The Thinking 
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Is Feminism Making Women Bald?

July 27, 2012


I HAD a fascinating discussion yesterday with a woman who has been in the hair salon business for 40 years. This woman, whom I will call Adriana, knew nothing when we were first talking about this website.

Adriana was very excited because she had just invested in new laser technology for her salon. This technology is something of a miracle because with no apparent side effects other than reddening of the scalp, it can stimulate non-functioning hair follicles to grow hair again. She described in detail how it works and I grilled her with questions because, well, it was just interesting. My first thought was that this represents a revolution for bald men. The treatment is time-consuming and fairly expensive, but a man who is largely bald can achieve a full head of hair again. Read More »


Views of Women Olympians

July 27, 2012



FOUR out of five Time magazine special-issue Olympic covers feature women athletes, including hurdler Lolo Jones, above. Four out of five.  Magazines often emphasize Olympic women gymnasts and ice skaters, but here we see traditionally male domains such as soccer, which has a relatively small following on the women’s side, and javelin, which has an even smaller following. These photos offer the androgynous ideal of hyper-masculine, Spartan warriors.

Photos of male athletes don’t present the same perverse opportunities. Muscular male athletes don’t suggest femininity so they don’t assist the pervasive effort to get everyone, male and female, to undergo a psychological sex change operation.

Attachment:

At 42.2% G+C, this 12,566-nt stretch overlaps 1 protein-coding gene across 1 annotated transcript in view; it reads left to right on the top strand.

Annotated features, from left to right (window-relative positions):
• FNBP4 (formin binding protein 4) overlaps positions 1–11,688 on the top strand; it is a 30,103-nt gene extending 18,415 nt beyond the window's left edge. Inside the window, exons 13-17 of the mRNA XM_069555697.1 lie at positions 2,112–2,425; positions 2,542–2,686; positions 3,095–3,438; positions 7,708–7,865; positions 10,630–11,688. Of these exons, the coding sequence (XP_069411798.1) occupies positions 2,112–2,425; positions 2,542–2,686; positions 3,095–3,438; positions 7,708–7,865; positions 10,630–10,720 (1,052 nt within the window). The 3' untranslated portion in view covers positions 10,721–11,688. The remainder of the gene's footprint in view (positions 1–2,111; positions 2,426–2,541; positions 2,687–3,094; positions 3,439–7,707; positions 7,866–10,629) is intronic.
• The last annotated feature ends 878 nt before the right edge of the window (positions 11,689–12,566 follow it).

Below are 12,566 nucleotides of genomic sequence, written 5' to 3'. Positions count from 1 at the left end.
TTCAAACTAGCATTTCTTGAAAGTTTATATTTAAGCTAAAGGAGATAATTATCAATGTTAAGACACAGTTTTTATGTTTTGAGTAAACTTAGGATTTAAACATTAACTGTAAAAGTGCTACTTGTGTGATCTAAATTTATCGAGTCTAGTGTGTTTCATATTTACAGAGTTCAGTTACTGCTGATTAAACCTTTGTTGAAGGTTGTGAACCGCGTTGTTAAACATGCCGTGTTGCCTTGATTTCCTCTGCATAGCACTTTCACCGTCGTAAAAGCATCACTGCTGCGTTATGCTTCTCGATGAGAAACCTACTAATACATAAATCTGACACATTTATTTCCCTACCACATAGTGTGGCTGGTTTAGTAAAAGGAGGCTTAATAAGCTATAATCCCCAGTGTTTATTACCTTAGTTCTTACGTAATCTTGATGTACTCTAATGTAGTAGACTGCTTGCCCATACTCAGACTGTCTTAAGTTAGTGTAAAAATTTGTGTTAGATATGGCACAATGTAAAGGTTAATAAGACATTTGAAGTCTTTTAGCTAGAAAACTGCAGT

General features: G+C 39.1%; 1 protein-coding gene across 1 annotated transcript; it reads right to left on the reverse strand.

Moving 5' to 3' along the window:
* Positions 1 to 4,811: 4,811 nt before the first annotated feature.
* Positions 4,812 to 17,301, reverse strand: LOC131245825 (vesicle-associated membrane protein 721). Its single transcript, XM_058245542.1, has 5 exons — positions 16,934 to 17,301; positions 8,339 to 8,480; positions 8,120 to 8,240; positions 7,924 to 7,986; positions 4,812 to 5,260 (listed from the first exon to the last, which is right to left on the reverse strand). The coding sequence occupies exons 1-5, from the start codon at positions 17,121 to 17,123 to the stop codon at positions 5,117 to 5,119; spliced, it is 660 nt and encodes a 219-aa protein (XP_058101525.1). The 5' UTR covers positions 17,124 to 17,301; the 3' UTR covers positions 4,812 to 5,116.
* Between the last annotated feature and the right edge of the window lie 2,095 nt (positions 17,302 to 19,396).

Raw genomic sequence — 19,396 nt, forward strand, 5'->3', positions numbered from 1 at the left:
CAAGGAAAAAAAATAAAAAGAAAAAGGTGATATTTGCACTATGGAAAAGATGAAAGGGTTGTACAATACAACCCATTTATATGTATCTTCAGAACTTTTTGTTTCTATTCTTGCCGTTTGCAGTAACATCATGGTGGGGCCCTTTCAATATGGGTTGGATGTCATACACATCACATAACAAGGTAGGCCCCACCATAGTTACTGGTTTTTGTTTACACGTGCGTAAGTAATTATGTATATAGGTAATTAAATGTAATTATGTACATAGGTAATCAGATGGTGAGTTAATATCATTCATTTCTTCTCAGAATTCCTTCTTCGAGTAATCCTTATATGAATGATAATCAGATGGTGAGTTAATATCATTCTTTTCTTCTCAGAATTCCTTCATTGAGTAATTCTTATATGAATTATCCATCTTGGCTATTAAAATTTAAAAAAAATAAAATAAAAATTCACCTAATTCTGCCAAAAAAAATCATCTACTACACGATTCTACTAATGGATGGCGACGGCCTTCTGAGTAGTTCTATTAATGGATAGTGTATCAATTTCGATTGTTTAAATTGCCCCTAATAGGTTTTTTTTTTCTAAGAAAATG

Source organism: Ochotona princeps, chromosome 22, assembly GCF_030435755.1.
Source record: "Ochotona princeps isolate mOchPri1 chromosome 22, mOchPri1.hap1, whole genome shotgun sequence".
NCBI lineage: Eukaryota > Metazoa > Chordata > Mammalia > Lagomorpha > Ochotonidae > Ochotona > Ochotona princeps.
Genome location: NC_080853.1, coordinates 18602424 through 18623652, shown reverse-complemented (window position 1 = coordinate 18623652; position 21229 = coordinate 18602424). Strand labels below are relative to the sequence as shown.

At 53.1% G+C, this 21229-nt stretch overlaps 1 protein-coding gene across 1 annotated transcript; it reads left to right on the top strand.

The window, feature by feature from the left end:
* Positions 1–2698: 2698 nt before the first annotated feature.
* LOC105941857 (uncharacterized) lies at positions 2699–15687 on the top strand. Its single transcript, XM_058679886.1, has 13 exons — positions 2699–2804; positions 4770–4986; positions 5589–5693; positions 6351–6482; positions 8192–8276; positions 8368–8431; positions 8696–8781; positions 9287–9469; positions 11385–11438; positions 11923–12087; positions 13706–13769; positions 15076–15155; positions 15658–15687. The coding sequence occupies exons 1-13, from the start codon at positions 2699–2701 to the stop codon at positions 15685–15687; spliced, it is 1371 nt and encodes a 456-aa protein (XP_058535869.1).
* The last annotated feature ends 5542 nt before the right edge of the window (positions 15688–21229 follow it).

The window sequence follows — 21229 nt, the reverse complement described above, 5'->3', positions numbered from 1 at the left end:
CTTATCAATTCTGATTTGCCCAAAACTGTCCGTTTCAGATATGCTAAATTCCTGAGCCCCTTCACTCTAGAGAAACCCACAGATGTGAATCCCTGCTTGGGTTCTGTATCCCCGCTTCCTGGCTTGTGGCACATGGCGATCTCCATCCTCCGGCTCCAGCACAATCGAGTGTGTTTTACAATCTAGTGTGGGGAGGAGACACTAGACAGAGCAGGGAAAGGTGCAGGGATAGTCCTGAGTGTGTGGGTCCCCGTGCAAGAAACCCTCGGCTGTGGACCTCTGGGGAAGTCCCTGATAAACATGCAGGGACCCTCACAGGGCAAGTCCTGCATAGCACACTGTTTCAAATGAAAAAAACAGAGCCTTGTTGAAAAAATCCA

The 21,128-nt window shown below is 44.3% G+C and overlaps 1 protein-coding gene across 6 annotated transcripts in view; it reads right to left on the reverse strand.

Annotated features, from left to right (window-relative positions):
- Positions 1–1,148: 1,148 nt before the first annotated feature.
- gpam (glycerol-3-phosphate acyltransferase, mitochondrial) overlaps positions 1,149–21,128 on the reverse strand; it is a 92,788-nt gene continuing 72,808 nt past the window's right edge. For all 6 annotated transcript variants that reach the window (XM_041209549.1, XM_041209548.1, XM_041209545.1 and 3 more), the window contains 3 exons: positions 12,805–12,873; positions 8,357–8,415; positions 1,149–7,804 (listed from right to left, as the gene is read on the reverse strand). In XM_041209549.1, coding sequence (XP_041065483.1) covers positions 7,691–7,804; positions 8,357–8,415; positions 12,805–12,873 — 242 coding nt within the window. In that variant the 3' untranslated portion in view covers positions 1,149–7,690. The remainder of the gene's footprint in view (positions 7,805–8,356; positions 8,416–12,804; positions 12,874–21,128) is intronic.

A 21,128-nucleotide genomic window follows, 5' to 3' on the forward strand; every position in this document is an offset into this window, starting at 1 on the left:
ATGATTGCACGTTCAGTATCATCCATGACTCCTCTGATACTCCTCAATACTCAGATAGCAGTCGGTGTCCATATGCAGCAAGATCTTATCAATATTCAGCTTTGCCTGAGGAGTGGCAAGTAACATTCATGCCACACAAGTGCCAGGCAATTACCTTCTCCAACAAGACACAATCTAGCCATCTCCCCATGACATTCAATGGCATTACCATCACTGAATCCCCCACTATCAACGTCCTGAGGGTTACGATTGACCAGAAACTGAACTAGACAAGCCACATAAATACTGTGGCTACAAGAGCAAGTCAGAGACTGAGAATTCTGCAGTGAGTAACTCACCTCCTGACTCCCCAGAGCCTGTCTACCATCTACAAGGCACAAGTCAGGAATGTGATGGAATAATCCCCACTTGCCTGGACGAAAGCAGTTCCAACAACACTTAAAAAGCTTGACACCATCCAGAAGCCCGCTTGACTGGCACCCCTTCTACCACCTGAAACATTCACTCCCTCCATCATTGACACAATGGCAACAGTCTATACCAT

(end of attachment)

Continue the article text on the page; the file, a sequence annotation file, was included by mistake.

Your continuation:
These photos are a craven appeal not to women who will ever realistically be athletes but to normal women. Be hard-charging. Compete like a man. There is something supremely wasteful and non-commercial about feminine tenderness, which is why popular culture, soaked as it is in materialism, stands so adamantly against it.

A man becomes more masculine by engaging in intensely competitive sports at the highest level. A woman becomes less womanly, except in sports that allow an explicit expression of feminine aesthetics, such as ice skating and gymnastics. That’s a fact of life. It may very well be harmless for a minority of women to make these sacrifices, either temporarily or permanently, but the  glorification of aggression and competitiveness in women that now comes with Olympic sports extends beyond this small minority, and is not harmless.

This 1900 photo of Charlotte Cooper, the first woman champion in the Olympics, suggests that conformity to a masculine ideal is not new to women’s Olympic sports.

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More on Athletic Amazons

July 27, 2012


THE blogger Vanishing American addresses the issues I raised in the post on women Olympic athletes. She writes:

One more thing that puzzles me about the adulation directed at the ‘Amazon athletes’: I thought that most right-wing males loathed feminism, and hated the masculinization of women, and their reputed aggressiveness and competitiveness with men. Yet they seem to prefer the well-muscled, androgynous look of some of the women athletes, a look that at one time would have been considered too unfeminine. The old standard of femininity and modesty is all but gone, while the ideal of beauty veers more toward the same muscular and lean standard which epitomizes male attractiveness. Read More »

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